Trading Quintana, DH, Other Stuff

Dreary Fridays lend themselves to notes and the like. So we’ll do that for baseball too today.

-As the Cubs still look for ways to dig under the luxury tax threshold like Fantastic Mr. Fox, one option that will probably gain steam (if it hasn’t already) is moving along Jose Quintana. It certainly wouldn’t cause the hysteria that a trade of Kris Bryant or Willson Contreras would. Q doesn’t have the same sheen as those in the eyes of Cubs fans, mostly because he walked into Theo Epstein’s office in July of 2017 with a shotgun and made him give up Dylan Cease and Eloy Jimenez for him, both of whom has since shot to multiple All-Star game appearances

Wait, I’m being told that’s not what happened. Huh.

Anyway, the actual act of finding takers for Quintana should be far easier than for Bryant and Contreras and their rightly astronomic prices. Quintana does make essentially nothing for this season–$10.5M–which for a #3 or #4 starter is still a bargain. and Q was a little better by some metrics than you might think, with a FIP under 4.00 and a fWAR of 3.5 (much higher than Darvish, to illustrate). Teams are going to want that.

Still, on the other side of the coin, there’s something more depressing about trading Q. With Bryant and to a lesser extent Contreras, while the main goal has always been the money there was a companion argument of replenishing the pipeline with some arms the Cubs simply don’t have and at least providing more that will be here after 2021. If you squinted, you could see the benefits of it while acknowledging they don’t come close to outweighing the drawbacks.

But with Q, you feel it’s just a salary dump. Surely you wouldn’t get anything in the rotation in return that was cheaper, unless it was a flier on some prospect or two. And they almost certainly wouldn’t be anywhere near major league ready. Which means you would have stripped your rotation even further, and the rotation wasn’t good enough last year after Hamels got hurt. Which means you rotation would be the Kyle Hendricks (pretty much a known at this point), the hope that Yu Darvish’s second half is the new normal, the four-to-five innings you’re getting out of Jon Lester at 36, and then praying to whatever god happens to be listening at that moment (hat tip to The Dag for that one, and also hit me up).

Doesn’t really feel like you’re going anywhere with that, does it?

Even sadder, there hasn’t been any mention of the Cubs getting below the the luxury tax this year so they can spring out ahead of it the following season with no repeater penalties, as the Yankees and Dodgers have done in recent years. You would think the theory was that by that time the money from Marquee would allow the Cubs to do that, except now the prevailing wisdom is that they’ve royally boned this whole network thing, sparked by not having a deal with Comcast yet, and that windfall might never actually come. Say, why does Crane Kenney still have a job?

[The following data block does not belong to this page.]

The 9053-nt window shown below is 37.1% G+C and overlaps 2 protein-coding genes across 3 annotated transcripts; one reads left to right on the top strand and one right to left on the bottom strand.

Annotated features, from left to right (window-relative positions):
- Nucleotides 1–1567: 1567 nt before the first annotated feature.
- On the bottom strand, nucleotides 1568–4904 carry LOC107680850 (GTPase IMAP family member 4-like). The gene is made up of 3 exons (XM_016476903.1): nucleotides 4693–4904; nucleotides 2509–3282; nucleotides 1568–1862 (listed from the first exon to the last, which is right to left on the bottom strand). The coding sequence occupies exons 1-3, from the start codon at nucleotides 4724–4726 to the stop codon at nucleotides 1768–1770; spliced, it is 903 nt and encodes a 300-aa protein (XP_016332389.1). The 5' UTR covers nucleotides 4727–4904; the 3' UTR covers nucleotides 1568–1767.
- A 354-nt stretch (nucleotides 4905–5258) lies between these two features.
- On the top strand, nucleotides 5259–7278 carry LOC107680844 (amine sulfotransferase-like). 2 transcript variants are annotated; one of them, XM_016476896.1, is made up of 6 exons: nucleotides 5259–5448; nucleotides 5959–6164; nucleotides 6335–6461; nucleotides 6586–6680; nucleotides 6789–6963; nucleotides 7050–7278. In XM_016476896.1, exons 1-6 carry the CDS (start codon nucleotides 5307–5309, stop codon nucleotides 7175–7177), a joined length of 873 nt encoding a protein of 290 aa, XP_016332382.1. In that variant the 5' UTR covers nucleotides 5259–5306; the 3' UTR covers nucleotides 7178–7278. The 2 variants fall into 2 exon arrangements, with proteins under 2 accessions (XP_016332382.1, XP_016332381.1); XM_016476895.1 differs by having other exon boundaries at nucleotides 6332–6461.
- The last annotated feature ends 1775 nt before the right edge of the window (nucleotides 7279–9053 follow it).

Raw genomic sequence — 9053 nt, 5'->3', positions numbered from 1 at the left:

The fear is that the Cubs will always want to be below the luxury tax, which means they might lose more than you already thought they were going to before the Free Agent-acolypse of the winter of ’21-’22. Or at least until we know what a new CBA looks like, which means the Cubs might be half-assing two seasons instead of one. That’s fun.

Of course, there’s always the hope the Cubs could make a baseball trade for Quintana, or at least use what little wiggle room it would give them to bolster this year’s roster with…well, maybe it’s best to not look at what’s still available. This was all well-timed.

-Kris Bryant and the Cubs settled for $18.6M and avoided arbitration. Hopefully this isn’t the last time they talk, and that money is going to seem a complete joke if he stays healthy all season and put up another 7-WAR season.

-Jayson Stark was having some fun today about predictions for the coming decade, and one idea I’ve kicked around here before. It’s bringing a modified DH to the NL and AL, where your DH stays in the game as long as your starter does. Basically instead of one guy hitting for a spot, he hits for a specific player. From there, you’d have to pinch-hit for every reliever or let them hit for themselves.

It seems to split the happy medium of those who cling to the “strategy” of the NL game and those who have no need to see pitchers hit anymore. How long do you leave your starter in? If he’s getting torched and has to go in the 2nd, how do you stretch your bench throughout the rest of the game? Would relievers who can go multiple innings be even more valuable? Could you leave in another DH for a reliever who does go two or three innings and whose spot comes up multiple times? Would this end the idea of an opener?

To me all those questions are kind of exciting. Certainly with a 26-man roster now the answers are a little more available. I hope this is what they go to soon.

-There’s also a bit about automated strike zones, and how they zone will probably have to be amended to deal with the strict interpretation that cameras would give you. I say “FUCK. THAT.” The example Stark uses is a pitch that nicks the bottom of the zone and a catcher catches an inch off the ground.

But that’s been the problem. Strike calls shouldn’t have anything to do with where the catcher catches it. Hitters shouldn’t even be looking at that, and neither should umps. That’s where the zone is, so adjust. It might lead to some ugly arguments or controversy for a couple months, but you’d get past it. I suppose it won’t be the end of the world if the zone is moved to the top of the knees or wherever, but the idea that we’ll all lose our shit because of where the catcher catches a pitch is the exact problem we’re trying to solve.

Leave a Reply

Your email address will not be published. Required fields are marked *